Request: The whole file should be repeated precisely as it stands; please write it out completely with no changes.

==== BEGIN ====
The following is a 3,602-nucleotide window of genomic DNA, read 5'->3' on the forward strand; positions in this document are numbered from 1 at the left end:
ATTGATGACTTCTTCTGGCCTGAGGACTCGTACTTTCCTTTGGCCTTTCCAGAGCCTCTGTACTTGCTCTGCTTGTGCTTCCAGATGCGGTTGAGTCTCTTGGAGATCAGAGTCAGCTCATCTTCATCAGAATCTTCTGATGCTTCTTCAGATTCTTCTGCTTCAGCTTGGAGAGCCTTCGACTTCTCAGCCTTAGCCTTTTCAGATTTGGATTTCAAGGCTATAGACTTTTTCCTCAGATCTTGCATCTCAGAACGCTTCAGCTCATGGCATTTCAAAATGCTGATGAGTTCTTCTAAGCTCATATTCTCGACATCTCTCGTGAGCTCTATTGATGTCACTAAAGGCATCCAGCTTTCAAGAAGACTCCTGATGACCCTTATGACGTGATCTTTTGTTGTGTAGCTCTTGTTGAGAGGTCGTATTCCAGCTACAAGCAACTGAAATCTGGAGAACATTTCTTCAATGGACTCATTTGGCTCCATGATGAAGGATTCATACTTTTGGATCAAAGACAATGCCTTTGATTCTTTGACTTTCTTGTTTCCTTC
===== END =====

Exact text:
The following is a 3,602-nucleotide window of genomic DNA, read 5'->3' on the forward strand; positions in this document are numbered from 1 at the left end:
ATTGATGACTTCTTCTGGCCTGAGGACTCGTACTTTCCTTTGGCCTTTCCAGAGCCTCTGTACTTGCTCTGCTTGTGCTTCCAGATGCGGTTGAGTCTCTTGGAGATCAGAGTCAGCTCATCTTCATCAGAATCTTCTGATGCTTCTTCAGATTCTTCTGCTTCAGCTTGGAGAGCCTTCGACTTCTCAGCCTTAGCCTTTTCAGATTTGGATTTCAAGGCTATAGACTTTTTCCTCAGATCTTGCATCTCAGAACGCTTCAGCTCATGGCATTTCAAAATGCTGATGAGTTCTTCTAAGCTCATATTCTCGACATCTCTCGTGAGCTCTATTGATGTCACTAAAGGCATCCAGCTTTCAAGAAGACTCCTGATGACCCTTATGACGTGATCTTTTGTTGTGTAGCTCTTGTTGAGAGGTCGTATTCCAGCTACAAGCAACTGAAATCTGGAGAACATTTCTTCAATGGACTCATTTGGCTCCATGATGAAGGATTCATACTTTTGGATCAAAGACAATGCCTTTGATTCTTTGACTTTCTTGTTTCCTTC